Support for footballers mental health has never been more critical. Cases of players suffering from mental health illness have become more prevalent in recent years acknowledges Queens Park Rangers Head of Medicine Imtiaz Ahmad, who has seen an increase in the number of players “mentioning some of the difficulties they’ve had.” While the issue is not new to the game, clubs are now better equipped to deal with player mental health welfare.
“I think it has probably always gone on and now again there has been more attention to it after some of the high profile cases mentioning some of the problems they’ve had. It’s a difficult environment. Football is very challenging, they’re competing at high level, there are a lot of pressures when they’re within a club. The pressures to perform on matchday, them being talked about quite a lot in terms of social media. There are no off buttons for players nowadays and we’re aware of that so we do provide support for them.”
Ahmad (r) has seen an increase in players suffering with mental health concerns
On loan Newcastle United defender Danny Rose, Burnley’s Aaron Lennon as well as former Professional Footballers Association chairman Clarke Carlisle are among current and former footballers who have spoken openly about their mental health battles on and off the pitch. Clubs have noticed an upward trend and have put plans into action to recognise the early onset of mental health concerns, and the trigger points.
Ahmad believes that recognising the beginning of players mental health illness is a collective responsibility, where players may voice initial concerns to non-medical staff which then should be passed on. If they can talk to each other they can start talking and share their problems and not just the problems, but how they are affecting them.
Newcastle’s on loan defender Danny Rose (c) has spoken about mental health issues in football
“In terms of mental health, we are quite used to picking up early aspects of mental health. How is it affecting their mood ? Are they becoming more irritable? Are they becoming more withdrawn from how they normally are ? Is it affecting their appetite? Are they losing weight because of it? Is it affecting their sleep ? How is their concentration ? That’s the kind of thing we’d look at.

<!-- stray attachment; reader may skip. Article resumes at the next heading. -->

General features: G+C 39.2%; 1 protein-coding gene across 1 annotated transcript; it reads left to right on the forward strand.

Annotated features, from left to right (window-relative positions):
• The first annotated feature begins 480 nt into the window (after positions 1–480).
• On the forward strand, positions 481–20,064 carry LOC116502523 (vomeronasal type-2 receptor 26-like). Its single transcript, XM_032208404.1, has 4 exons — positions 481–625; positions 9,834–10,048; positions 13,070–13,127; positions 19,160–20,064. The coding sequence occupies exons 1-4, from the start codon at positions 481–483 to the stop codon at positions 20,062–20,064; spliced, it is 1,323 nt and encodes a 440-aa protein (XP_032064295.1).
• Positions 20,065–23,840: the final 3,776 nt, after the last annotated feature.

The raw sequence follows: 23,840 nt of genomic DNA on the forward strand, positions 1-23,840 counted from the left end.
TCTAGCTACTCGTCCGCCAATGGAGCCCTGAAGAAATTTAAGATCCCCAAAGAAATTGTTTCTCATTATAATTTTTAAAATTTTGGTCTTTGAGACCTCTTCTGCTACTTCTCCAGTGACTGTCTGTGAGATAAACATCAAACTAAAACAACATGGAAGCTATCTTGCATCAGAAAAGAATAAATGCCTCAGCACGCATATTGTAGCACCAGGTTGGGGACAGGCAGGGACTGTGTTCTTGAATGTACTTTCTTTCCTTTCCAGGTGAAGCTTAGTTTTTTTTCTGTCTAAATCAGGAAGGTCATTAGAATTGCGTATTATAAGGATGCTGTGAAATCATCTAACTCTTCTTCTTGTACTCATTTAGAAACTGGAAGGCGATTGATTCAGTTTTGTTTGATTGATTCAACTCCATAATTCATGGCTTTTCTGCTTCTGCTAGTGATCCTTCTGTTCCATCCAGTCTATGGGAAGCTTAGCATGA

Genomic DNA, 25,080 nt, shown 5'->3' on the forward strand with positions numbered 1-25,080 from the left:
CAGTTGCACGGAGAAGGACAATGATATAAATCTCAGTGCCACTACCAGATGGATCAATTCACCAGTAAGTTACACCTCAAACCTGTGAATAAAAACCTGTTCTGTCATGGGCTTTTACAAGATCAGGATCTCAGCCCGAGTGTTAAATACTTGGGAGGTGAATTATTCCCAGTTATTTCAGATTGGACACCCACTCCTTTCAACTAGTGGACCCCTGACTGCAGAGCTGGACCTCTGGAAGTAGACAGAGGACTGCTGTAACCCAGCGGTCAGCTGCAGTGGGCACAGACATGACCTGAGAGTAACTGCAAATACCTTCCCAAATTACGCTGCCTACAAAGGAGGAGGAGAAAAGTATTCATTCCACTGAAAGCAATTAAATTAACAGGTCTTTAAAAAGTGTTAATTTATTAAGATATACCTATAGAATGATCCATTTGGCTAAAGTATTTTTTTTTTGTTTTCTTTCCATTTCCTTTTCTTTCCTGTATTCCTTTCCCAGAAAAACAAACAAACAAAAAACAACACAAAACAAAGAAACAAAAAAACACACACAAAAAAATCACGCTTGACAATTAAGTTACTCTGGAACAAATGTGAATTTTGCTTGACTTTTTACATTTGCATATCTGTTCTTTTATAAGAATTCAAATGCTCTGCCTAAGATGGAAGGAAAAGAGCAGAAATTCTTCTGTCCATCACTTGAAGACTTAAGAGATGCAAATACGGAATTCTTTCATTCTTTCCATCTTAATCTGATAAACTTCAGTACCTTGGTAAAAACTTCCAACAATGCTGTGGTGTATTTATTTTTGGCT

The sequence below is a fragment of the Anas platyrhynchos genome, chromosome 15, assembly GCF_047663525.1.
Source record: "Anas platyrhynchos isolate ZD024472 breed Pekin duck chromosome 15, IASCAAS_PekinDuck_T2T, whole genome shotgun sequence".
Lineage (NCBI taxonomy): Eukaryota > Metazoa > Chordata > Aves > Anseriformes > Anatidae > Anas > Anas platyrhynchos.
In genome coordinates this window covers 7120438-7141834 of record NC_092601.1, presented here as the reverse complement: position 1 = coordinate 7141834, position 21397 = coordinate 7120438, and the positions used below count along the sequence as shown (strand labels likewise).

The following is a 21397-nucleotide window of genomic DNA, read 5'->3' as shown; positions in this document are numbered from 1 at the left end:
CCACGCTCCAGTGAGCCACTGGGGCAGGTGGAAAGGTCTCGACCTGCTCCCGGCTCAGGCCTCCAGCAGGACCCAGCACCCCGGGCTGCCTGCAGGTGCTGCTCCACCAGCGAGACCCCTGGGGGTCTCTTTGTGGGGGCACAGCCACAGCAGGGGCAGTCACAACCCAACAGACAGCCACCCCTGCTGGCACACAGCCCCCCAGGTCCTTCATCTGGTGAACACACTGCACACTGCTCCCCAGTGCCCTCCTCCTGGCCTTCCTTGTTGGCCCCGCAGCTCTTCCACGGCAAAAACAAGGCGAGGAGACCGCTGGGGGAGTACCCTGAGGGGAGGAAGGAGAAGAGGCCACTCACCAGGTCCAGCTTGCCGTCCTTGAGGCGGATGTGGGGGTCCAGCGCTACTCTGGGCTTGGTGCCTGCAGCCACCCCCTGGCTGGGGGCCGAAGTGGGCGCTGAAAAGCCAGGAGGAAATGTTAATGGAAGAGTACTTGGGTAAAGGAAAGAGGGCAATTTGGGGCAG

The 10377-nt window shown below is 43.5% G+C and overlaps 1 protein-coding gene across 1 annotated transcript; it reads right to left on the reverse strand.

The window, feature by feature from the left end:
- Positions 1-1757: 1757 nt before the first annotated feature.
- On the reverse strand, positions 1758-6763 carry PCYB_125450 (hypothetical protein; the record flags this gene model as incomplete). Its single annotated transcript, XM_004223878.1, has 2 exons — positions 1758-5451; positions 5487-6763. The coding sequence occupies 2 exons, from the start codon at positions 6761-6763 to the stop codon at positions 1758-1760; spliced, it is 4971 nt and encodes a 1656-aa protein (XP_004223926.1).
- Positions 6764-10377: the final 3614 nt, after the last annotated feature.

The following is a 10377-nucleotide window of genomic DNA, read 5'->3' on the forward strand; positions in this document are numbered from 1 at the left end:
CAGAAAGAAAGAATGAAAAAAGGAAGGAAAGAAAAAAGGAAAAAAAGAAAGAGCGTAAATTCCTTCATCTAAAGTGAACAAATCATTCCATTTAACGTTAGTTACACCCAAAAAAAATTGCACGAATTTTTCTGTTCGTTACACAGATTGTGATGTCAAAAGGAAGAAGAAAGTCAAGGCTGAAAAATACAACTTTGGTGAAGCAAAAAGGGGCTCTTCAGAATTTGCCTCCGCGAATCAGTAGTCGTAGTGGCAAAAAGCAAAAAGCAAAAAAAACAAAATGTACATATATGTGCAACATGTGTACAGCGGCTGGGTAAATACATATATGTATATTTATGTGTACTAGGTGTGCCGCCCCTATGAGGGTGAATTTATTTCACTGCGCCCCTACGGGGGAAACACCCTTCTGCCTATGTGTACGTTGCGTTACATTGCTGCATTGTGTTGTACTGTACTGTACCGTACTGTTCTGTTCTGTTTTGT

“But most people who are good communicators will be able to pick up some of the signs if they already have that policy of talking to their colleagues and friends. If you have the culture right and the environment right within your club, again that can provide support to them during the time with you because they do spend a lot of time here with us and the support that’s around them is really important.”
Ahmad is well versed in player mental wellbeing. He added to his CV with an Advanced Diploma in Primary Care Mental health where the focus was particularly on football, to improve his knowledge base in sportsmen and athletes to make sure that he is in the right place to pick up their signs and symptoms. He has placed himself at the heart of the players environment where he is always available to discuss any matter.
Aaron Lennon is among footballers to have suffered with mental health illness
“I believe when you are looking at an area whether it’s an area like mental health, player welfare, player protection, child protection, I don’t think it should be just one corner of a club. I don’t think you should just put a door on and say, ’look, that’s the psychologists room or that’s the mental health room,’ I think the skill base should be improved throughout clubs,.
“If you create a good enough environment then people are then more open to talk, whether it’s talking to colleagues, whether it’s talking to staff, and it might not be medical staff it might be talking to the person they’re closest to, which may be one of the coaches. It might be someone from the therapies department, it might be the kit-man, it might be someone they talk to a lot, and if they then recognise there is something going on, they can pick up any early warning signs they could then sign post them towards myself as a medic.”
Mental health concerns can manifest themselves at any time and in any circumstance. In the case of footballers, Ahmad accepts that it may stem from concerns away from the pitch. Once that has been recognised then a recovery plan can then be actioned.
Ahmad has an open door policy for players wishing to discuss player welfare concerns
“Our players have got high ability. They’ve reached it to a level where they’re playing at an elite standard so it’s not usually due to ability issues, it’s usually due to surrounding factors, social factors, psychological factors, that’s where if you’ve got that environment within a club to help support that, that can be really beneficial.”
“Once you have a diagnosis, you can then deal with it, whether it’s an injury or mental health issues, so you could then start bringing in counsellors. The PFA do a really good job, they’re very approachable, [Director of Player Welfare] Michael Bennett from the PFA does really excellent work in mental health in footballers, the players know they can access that service. It’s online as well. It is a good service and they respond to any issues if they’re required.”
Hosted by the Mental Health Foundation, the UK’s Mental Health Awareness Week takes place from 18-24 May 2020.